//Insert change back into the history. The Writer takes care of the rest.
history->add_change(ch);

If your topic data type has several fields, you will have to provide functions to serialize and deserialize your data in and out of the CacheChange_t. FastRTPSGen does this for you.

You can receive data from within a ReaderListener callback method as we did in the Publisher-Subscriber Layer:

class MyReaderListener: public ReaderListener
{
    public:

    MyReaderListener(){}
    ~MyReaderListener(){}
    void onNewCacheChangeAdded(RTPSReader* reader,const CacheChange_t* const change)
    {
        // The incoming message is enclosed within the `change` in the function parameters
        printf("%s\n",change->serializedPayload.data);
        //Once done, remove the change
        reader->getHistory()->remove_change((CacheChange_t*)change);
    }
}

Additionally, you can read an incoming message directly by interacting with the History:

//Blocking method
reader->waitForUnreadMessage();
CacheChange_t* change;
//Take the first unread change present in the History
if(reader->nextUnreadCache(&change))
{
    /* use data */
}
//Once done, remove the change
history->remove_change(change);

Configuring Readers and Writers

One of the benefits of using the Writer-Reader layer is that it provides new configuration possibilities while maintaining the options from the Publisher-Subscriber layer (see Configuration). For example, you can set a Writer or a Reader as a Reliable or Best-Effort endpoint as previously:

Wattr.endpoint.reliabilityKind = BEST_EFFORT;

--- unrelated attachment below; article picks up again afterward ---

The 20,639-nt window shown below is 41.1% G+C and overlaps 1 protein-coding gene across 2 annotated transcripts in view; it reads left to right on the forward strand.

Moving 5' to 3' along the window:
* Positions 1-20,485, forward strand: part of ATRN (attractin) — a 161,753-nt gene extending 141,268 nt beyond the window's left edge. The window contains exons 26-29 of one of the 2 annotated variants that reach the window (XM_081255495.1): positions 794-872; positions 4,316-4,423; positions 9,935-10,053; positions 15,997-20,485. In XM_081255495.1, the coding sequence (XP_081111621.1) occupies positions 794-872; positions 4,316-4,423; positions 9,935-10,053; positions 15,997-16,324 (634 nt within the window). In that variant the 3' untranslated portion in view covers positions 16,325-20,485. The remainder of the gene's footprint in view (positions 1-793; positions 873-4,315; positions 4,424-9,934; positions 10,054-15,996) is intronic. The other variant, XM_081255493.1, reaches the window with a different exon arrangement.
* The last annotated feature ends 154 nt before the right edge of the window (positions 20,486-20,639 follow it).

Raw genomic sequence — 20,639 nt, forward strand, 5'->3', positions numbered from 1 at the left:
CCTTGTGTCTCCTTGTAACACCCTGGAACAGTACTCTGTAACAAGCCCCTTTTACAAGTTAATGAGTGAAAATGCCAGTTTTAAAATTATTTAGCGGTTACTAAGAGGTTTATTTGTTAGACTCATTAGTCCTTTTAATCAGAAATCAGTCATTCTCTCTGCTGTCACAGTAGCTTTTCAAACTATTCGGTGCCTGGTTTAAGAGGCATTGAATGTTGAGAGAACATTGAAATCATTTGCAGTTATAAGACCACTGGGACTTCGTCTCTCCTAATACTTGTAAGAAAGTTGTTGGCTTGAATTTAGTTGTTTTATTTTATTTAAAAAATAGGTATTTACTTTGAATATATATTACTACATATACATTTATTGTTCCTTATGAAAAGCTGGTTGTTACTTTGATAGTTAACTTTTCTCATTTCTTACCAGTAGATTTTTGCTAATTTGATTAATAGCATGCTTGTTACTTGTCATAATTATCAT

Setting the data durability kind

The Durability parameter defines the behavior of the Writer regarding samples already sent when a new Reader matches. eProsima Fast RTPS offers three Durability options:

  • VOLATILE (default): Messages are discarded as they are sent. If a new Reader matches after message n, it will start received from message n+1.
  • TRANSIENT_LOCAL: The Writer saves a record of the lask k messages it has sent. If a new reader matches after message n, it will start receiving from message n-k
  • TRANSIENT: As TRANSIENT_LOCAL, but the record of messages will be saved to persistent storage, so it will be available if the writer is destroyed and recreated, or in case of an application crash (see Persistence)

To choose your preferred option:

WriterAttributes Wparams;
Wparams.endpoint.durabilityKind = TRANSIENT_LOCAL;

Because in the Writer-Reader layer you have control over the History, in TRANSIENT_LOCAL and TRANSIENT modes the Writer sends all changes you have not explicitly released from the History.

Configuring the History

The History has its own configuration structure, the HistoryAttributes.

Changing the maximum size of the payload

You can choose the maximum size of the Payload that can go into a CacheChange_t. Be sure to choose a size that allows it to hold the biggest possible piece of data:

HistoryAttributes.payloadMaxSize  = 250; //Defaults to 500 bytes

Changing the size of the History

You can specify a maximum amount of changes for the History to hold and an initial amount of allocated changes:

HistoryAttributes.initialReservedCaches = 250; //Defaults to 500
HistoryAttributes.maximumReservedCaches = 500; //Dedaults to 0 = Unlimited Changes

When the initial amount of reserved changes is lower than the maximum, the History will allocate more changes as they are needed until it reaches the maximum size.